Thomas Campbell

B., "Of the Modern Poets — Mr. Campbell" The Literary Gazette (19 April 1817) 196-97.

Much as I admire the pathos, strength and correctness of Mr. Campbell's poetry, I am sorry that I cannot place him in the same rank either with Lord Byron or Mr. Scott. To deny that he has equal powers with these writers, would seem somewhat invidious towards a living author, but certainly he has not yet equalled them in their best productions. Perhaps this proceeds from the unhappiness of his subjects, or from a certain timidity, which makes him fearful of venturing on a bolder wing, lest he should become food for critical Cynicism. Hence it is, that he nurses up his performances with such assiduous dotage, and takes such syllabical care of every line. Any thing bordering on the confines of absurdity, he is certain to reject; and thus, I fear, often erases some of his most sublime conceptions; for there is no doubt, that sublimity itself often borders on absurdity, and, in many cases, one can scarcely separate bombast from grandeur. The faults which spoil the poetical effect of his writings, are of a directly opposite nature to those which displease us in Lord Byron. Mr. Campbell is too correct, or rather, he corrects himself into incorrectness. The artist is visible, when he ought to be concealed; and amidst all the joys and sorrows of Gertrude, whether she is roving wild among the mountains, or recognizing her lover, or weeping over her father, or in the agonies of death, Mr. Campbell is still her assiduous gentleman usher, and hands her about, from grief to grief, with a formal bow at the end of every misery. Those faults which arise from too little care in revision, are, in one respect, less displeasing than those which are produced by an overwrought style. They bear a stamp of nature and of ease, which the latter have not. If a man falls into a brook by inadvertence, we pity him, but if he takes a run at it, for the purpose of leaping to the opposite bank, we laugh heartily when he has plunged up to his middle.

A writer, then, who is too anxious about correctness, naturally aims rather at avoiding errors, than at inventing beauties. His principal object is his language, and to render this perfect, he frequently weakens or obscures, or else strengthens beyond the occasion, the thoughts that lie smothered underneath. Thus he always seems as if he had been obliged to search for his epithets, through the whole alphabetical parish, before be could find them. The more obvious mode of expression he rejects as vulgar, and gives us in its stead something which is so new, that we cannot understand it. All this is more obvious in his Gertrude of Wyoming, than in his other poems; and I shall give some instances.

Perchance, along thy river calm at noon,
The happy shepherd swain had nought to do,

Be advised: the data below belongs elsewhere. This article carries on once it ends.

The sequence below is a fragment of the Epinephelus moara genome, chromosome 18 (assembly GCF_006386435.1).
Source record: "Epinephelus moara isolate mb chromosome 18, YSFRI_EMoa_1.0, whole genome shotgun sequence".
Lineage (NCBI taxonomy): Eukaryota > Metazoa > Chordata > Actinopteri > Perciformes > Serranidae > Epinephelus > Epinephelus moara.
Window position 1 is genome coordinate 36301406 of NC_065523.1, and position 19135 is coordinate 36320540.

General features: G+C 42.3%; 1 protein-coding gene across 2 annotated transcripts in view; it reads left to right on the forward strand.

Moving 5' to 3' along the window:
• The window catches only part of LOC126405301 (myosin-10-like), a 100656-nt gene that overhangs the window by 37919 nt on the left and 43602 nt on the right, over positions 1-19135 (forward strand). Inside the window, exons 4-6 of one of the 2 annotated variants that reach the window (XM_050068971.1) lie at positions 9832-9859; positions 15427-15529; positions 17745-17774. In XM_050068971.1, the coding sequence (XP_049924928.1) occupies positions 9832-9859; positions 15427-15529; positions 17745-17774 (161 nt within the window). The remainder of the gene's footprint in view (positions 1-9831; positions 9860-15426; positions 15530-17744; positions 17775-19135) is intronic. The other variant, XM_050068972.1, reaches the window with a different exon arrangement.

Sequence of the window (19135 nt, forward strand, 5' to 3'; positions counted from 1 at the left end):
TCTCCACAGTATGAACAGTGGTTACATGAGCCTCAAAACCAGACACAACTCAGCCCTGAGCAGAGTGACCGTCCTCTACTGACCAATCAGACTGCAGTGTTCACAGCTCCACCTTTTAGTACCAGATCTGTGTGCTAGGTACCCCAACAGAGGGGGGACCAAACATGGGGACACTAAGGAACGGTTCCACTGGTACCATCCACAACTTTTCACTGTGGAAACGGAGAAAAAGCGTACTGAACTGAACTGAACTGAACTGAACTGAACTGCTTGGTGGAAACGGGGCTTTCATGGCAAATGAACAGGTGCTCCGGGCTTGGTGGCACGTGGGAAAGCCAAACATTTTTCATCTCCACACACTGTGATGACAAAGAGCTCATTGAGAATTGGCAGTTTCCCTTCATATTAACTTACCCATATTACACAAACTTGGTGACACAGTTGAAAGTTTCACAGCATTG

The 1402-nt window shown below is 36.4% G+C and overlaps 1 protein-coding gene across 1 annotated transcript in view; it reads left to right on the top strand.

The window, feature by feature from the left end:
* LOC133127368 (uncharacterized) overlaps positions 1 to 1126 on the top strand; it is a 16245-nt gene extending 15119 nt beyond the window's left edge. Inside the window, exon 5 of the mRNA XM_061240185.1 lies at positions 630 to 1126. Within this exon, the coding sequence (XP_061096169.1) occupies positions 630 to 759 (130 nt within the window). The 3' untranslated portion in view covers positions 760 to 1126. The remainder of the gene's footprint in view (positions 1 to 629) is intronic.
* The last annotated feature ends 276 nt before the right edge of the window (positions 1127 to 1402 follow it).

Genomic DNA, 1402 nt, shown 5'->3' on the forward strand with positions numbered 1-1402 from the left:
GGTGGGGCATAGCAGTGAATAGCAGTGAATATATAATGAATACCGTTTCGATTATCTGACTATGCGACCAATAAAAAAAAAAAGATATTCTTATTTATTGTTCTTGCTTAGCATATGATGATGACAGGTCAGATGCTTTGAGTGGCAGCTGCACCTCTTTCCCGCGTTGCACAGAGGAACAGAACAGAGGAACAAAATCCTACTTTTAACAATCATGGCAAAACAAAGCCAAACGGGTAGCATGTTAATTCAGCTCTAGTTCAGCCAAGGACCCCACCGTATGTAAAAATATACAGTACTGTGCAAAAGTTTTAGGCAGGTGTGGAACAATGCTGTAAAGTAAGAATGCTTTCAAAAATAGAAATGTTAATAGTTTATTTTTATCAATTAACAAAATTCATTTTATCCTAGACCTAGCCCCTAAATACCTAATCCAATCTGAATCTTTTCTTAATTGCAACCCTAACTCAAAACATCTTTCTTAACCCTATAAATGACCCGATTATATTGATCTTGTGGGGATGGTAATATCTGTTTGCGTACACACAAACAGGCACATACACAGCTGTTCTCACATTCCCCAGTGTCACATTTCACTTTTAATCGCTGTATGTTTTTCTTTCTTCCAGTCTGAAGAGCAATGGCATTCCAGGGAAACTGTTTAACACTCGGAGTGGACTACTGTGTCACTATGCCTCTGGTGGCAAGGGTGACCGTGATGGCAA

From morn till evening's sweeter pastime "grew";
Their "timbrel," in the "dance of forests" brown,
When lovely maidens "prankt in flowrets new;"
And aye, those "sunny" mountains "half way down,"
Would echo flageolet from some romantic town;

By the forced and inverted position of the words in this passage, one is at a loss to know whether the poet meant that the river was generally calm, or calm only at noon. Then in the third and fourth lines, the "dance of forests," is rather too violent an expression for the "dance in forests;" and it is quite necessary to inform the reader, that "timbrel" is the accusative case to "prankt," and that "prankt" is not a participle passive, but a verb in the subjunctive mood. Lastly, whether "the sunny mountains half way down," means, "the mountains sunny half way down," or what it means, I should be sorry to decide without a jury of poets.

That want's stern edict "e'er," and feudal grief.
When fate had reft his "mutual heart" — But she
Was gone — and Gertrude "climbed a widowed father's knee."

I must apprize all those whom it may concern, that "fate had reft his mutual heart," means that his wife was dead. The picture of Gertrude climbing a widowed father's knee, is forced, because it does not naturally appertain to the immediate subject. It is one among the many examples, of Mr. Campbell's extreme anxiety to express himself in an emphatic manner, and to throw superfluous and embarrassing thought into places where plainness and simplicity alone are required.

I dwell the more strongly on this fault, so obvious in Mr. Campbell, of over-polishing his performances, because I have already animadverted on the opposite failing, in the cases of Lord Byron and Mr. Scott, and am anxious to evince, that in decrying a loose style, I do not uphold over-precision and outrageous terseness.

Est modus in rebus, sunt certi denique fines
Quos ultra citraque nequit consistere rectum.

The fact is, that in censuring correct writing, men argue from abuse to use. For though he, who has not a sound judgment, will, in the revision of his works, hack and hew without discrimination, and often blot out beauties instead of faults; yet, when a man of judgment corrects, he must improve, not mutilate, else how can he be called a man of judgment?

I would, therefore, advise Mr. Campbell to give his natural talents, whatever they are, (for, I repeat, that he has hitherto taken most lamentable and unnatural pains to conceal their real extent from the public,) full scope and trial, without bestowing one uneasy thought upon what the reviewers may say of his temerity. Let him be assured, that write as he may, he, and every other author, must still have faults of some kind or other; which the critics will not fail to honor with due notice; and after all, it is but a petty sort of ambition, (with all due respect for ourselves and our fraternity,) which aims only at escaping the lash of the censor, by a sedulous extirpation of blemishes, instead of aspiring to the more noble glory of securing popular applause, by bold, decisive and uncompromising originality.